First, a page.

RDP Thursday: Fissure

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My raised beds, are full of gaps. I discovered that they are not empty, but occupied by various anachrophobic inhabitants. At first I did not see the spider hovering in the top right corner. I am still not sure, but believe she is even carrying an egg sack. On the left at the bottom is yet another one of the species. I am sure that my raised bed walls have now been taken over by the spiders. Perhaps they are planning an attack.

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They are already weaving their webs across my windows. It seem the bigger the fissure the better.

RDP Thursday: Fissure

RDP Thursday: Troglodyte

Dog 27-09 (3)

It all started as a surprise for Walter. He was now twelve years old and on that day his wish was to be fulfilled. His mother and father accompanied him to the animal home. He wanted a pet, a nice cuddly dog. As they entered the pens where the dogs were kept it seemed as if the dogs had got together to act as loud and loving as they could, barking at the top of their lungs saying please take me.

“OK son” said Walter’s dad “it is your dog, so make your choice” but Walter was overwhelmed with so many homeless dogs. It was then that he spotted a little grey puppy sitting on its own in a corner. The other dogs seemed to avoid it and when it tried to come a bit nearer, it was pushed back with a howling and growling.

“That is my dog” thought Walter “I will make him a good home and he will be my faithful pal. I want that one” he said pointing to the little grey dog in the corner.”

“Are you sure son” asked his parents. “He doesn’t seem to be as active as the other dogs. He certainly is no thoroughbred, but if that’s the one you want son, that’s your dog” and that was how Walter was given Charlie, which was to be the name of the new arrival in the family.

Walter took him in his arms and the little puppy licked Walter’s hand as if to say thank you. The puppy did seem to like the taste of Walter’s fingers and nipped one of them.

“Ow” said Walter, “you must be hungry”.

“What’s up Walter?” asked his mother

“I think my puppy is hungry, he tried to eat one of my fingers” and Walter laughed and so did his mum and dad.

When they arrived home, there was already a little bed and food waiting for the new arrival. Charlie found his way around quickly, but it seemed he really had a tremendous appetite. He finished his bowl of food and was looking at Walter with his big brown eyes as if to say “is that all?” Obviously you cannot leave a little dog without food in a strange place on the first day, so Charlie got second helpings.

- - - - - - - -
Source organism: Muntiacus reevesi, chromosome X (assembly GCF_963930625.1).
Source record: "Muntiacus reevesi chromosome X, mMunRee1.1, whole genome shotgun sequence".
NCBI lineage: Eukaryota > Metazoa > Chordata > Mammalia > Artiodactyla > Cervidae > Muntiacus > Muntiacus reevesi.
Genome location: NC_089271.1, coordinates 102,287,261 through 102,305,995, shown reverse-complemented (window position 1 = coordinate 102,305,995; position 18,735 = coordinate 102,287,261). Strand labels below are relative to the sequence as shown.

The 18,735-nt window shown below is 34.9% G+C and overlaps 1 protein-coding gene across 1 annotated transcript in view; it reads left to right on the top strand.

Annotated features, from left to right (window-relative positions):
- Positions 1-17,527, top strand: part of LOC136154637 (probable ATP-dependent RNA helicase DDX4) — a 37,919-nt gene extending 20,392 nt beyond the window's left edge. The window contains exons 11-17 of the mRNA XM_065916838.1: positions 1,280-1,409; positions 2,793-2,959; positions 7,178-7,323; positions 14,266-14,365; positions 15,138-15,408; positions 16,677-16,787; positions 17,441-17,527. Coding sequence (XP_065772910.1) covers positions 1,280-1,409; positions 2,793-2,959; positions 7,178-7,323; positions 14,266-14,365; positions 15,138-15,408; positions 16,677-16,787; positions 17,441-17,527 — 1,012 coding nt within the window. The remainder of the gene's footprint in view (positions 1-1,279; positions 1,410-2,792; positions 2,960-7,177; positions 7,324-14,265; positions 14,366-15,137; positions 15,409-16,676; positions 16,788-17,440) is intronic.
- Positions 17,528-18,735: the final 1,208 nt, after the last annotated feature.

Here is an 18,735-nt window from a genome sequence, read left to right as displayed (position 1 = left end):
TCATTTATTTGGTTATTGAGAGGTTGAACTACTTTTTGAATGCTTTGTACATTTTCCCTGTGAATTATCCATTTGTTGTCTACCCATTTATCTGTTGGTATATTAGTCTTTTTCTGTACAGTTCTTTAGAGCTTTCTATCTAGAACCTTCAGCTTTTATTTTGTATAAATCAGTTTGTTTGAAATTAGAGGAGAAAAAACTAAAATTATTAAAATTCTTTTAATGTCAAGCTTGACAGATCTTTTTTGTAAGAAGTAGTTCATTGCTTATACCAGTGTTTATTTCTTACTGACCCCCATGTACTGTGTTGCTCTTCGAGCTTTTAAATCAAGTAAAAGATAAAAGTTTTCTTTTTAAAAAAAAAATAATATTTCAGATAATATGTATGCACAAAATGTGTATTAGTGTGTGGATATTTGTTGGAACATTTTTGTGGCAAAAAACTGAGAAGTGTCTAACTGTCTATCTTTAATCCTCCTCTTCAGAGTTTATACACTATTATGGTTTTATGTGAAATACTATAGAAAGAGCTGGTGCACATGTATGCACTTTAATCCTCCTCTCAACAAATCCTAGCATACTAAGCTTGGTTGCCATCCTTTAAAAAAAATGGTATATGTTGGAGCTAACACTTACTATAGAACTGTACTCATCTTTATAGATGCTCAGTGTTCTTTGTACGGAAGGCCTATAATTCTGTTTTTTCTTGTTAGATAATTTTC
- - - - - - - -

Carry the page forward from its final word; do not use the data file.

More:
Charlie made himself at home and grew and grew and grew. He also loved to go for walks with Walter. The only problem was that he kept straining on the line to go off on his own. Walking through the forest was easier, as Walter could remove the lead. Unfortunately Charlie would gallop away and usually return with a dead animal in his mouth. At the beginning when Charlie was small, it was just the odd mouse, and perhaps a rat. As Charlie was growing Walter had to search for him in the forest. He usually found him where he was tearing at the remains of a squirrel or perhaps a bird, that had been in the wrong place at the wrong time.

It was then noticed that Charlie was changing, although Walter and his parents thought this normal for a dog. After a year doubts began to grow. The full moon nights were the worst. Charlie would scratch at the door and jump at the window trying to go outside. Just for peace of mind Walter would put him on the lead and go out with him for a few minutes to calm him down. It was once very embarrassing when Mrs. Smith’s cat walked passed. Charlie was off like a streak of lightening and the poor cat eventually managed to save itself from Charlie’s claws and jaws by climbing the nearest tree. Unfortunately it was stranded and the firemen had to be called to retrieve the cat. Mrs. Smith was quite annoyed and told Walter’s parents that she would not pay the bill; after all it was their canine monster that attacked her cat.

“Son, we have to have a talk” said Walter’s father. “Charlie is becoming a problem.”

“Just because he happened to chase Mrs. Smith’s cat, that’s normal for a dog.”

“No, not quite son; he seems to be changing.”

“Dad, he is just a dog, and is getting bigger. He isn’t a puppy any more.”

“That’s what I mean son. He eats as much meat as we do and to be quite honest I don’t like the look in his eyes now and again.”

If Walter was quite honest, he also had his doubts about Charlie. He had not told his father about the incident that occurred a few days ago when he saw Charlie burying something in the garden. He dug it up and found it to be a human finger. Now Walter was shocked, but he just did not want any problems, so kept quiet about it. If Walter had searched further, he might have found the hand that belonged to it. Walter’s father did read in the newspaper about a body that had been found in the nearby forest, belonging to a tramp, its hand missing, but thought no more of it. Looked like animals had got to the tramp, and that was the end of it. Probably the tramp died from an overdose of alcohol and the animals did the rest.